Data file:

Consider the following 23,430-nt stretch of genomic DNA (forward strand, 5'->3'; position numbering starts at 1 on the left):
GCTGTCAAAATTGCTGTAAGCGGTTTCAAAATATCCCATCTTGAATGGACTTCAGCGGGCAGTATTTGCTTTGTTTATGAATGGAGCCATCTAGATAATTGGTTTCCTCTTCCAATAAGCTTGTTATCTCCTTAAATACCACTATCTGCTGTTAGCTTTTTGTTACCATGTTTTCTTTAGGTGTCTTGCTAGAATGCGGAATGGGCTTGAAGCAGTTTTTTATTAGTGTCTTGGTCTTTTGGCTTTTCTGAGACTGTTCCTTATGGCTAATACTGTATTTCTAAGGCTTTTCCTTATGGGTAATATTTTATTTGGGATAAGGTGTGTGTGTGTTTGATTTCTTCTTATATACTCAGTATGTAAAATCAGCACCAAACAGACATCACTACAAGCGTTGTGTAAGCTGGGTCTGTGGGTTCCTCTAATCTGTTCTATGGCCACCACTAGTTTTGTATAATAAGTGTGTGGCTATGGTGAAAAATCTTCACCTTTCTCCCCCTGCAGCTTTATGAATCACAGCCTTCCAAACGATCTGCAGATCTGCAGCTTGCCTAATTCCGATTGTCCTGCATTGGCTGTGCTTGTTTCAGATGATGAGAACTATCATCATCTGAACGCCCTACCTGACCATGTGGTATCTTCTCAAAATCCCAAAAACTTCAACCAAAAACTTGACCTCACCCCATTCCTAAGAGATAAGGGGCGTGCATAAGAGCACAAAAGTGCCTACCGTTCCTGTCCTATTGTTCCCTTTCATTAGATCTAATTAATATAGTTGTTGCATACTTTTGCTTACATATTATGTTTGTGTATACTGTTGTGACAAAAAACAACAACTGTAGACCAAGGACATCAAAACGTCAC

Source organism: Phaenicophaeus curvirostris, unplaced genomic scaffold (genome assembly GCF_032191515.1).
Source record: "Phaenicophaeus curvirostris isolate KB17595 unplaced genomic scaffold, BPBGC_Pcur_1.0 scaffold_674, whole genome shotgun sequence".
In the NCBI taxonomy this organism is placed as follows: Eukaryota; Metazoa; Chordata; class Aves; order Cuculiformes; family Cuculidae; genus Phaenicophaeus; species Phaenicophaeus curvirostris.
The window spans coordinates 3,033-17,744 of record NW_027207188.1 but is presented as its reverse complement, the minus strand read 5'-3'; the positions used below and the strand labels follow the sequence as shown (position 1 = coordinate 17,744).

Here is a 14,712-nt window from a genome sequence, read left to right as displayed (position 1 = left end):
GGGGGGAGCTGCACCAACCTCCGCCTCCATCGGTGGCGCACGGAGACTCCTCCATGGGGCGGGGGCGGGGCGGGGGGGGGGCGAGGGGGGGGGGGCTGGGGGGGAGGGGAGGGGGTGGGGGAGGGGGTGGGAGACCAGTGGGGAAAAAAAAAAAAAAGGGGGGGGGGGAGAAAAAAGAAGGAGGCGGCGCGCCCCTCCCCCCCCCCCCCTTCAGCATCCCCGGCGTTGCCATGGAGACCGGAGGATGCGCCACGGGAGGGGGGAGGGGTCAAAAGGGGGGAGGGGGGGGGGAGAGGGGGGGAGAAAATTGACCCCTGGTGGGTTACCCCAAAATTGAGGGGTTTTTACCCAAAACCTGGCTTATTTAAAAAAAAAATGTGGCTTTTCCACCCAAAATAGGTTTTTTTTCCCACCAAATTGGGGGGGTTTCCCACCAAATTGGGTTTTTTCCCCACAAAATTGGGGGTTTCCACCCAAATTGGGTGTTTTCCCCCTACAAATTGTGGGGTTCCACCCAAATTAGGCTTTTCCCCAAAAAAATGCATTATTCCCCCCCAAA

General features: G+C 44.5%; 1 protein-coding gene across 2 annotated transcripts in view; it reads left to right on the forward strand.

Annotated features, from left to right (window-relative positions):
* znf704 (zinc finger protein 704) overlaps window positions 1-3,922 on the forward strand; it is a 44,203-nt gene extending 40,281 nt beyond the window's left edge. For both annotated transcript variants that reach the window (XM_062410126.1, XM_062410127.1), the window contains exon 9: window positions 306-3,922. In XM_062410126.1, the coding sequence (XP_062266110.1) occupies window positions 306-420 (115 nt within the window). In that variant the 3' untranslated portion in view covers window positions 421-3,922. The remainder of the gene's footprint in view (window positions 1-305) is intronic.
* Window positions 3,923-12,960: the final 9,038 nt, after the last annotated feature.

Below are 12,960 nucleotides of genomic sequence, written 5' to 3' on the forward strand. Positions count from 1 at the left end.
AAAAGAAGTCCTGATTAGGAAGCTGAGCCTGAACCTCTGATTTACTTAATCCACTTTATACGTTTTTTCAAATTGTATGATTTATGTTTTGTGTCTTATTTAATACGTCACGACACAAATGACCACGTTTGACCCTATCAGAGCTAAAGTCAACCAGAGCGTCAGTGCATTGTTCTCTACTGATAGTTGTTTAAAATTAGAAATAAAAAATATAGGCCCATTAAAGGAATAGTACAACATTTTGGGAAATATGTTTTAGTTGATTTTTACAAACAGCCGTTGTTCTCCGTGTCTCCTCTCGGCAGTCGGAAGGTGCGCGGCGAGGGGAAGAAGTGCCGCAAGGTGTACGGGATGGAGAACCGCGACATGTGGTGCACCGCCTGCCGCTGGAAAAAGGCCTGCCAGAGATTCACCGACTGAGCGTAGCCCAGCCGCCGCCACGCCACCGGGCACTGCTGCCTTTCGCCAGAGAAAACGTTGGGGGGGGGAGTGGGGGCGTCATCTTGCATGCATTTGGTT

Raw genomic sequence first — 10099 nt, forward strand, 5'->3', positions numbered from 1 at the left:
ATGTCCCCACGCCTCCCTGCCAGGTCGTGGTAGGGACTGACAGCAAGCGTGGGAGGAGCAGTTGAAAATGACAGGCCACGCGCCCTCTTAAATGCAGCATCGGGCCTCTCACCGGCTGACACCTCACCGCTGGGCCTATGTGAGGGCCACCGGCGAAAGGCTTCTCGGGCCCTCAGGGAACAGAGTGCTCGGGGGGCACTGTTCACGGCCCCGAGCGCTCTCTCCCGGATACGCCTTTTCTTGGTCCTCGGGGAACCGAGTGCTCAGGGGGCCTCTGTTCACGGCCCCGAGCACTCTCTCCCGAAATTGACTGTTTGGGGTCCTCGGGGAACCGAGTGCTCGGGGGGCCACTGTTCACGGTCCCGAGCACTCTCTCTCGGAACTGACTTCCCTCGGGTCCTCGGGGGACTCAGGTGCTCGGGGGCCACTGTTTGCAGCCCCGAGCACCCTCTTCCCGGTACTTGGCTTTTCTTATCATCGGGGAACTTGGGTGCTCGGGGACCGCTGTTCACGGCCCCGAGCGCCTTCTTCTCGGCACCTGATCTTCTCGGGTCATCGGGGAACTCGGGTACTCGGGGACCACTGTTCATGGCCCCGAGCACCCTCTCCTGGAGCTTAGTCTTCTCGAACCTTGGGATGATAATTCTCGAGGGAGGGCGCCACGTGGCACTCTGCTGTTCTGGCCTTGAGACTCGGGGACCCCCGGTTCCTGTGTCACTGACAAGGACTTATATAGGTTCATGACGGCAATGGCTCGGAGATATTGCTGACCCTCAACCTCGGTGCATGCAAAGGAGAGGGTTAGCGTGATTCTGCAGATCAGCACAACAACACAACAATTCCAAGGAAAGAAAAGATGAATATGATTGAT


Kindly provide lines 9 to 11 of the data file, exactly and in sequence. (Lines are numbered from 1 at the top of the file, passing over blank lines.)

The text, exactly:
General features: G+C 44.5%; 1 protein-coding gene across 2 annotated transcripts in view; it reads left to right on the forward strand.

Annotated features, from left to right (window-relative positions):
* znf704 (zinc finger protein 704) overlaps window positions 1-3,922 on the forward strand; it is a 44,203-nt gene extending 40,281 nt beyond the window's left edge. For both annotated transcript variants that reach the window (XM_062410126.1, XM_062410127.1), the window contains exon 9: window positions 306-3,922. In XM_062410126.1, the coding sequence (XP_062266110.1) occupies window positions 306-420 (115 nt within the window). In that variant the 3' untranslated portion in view covers window positions 421-3,922. The remainder of the gene's footprint in view (window positions 1-305) is intronic.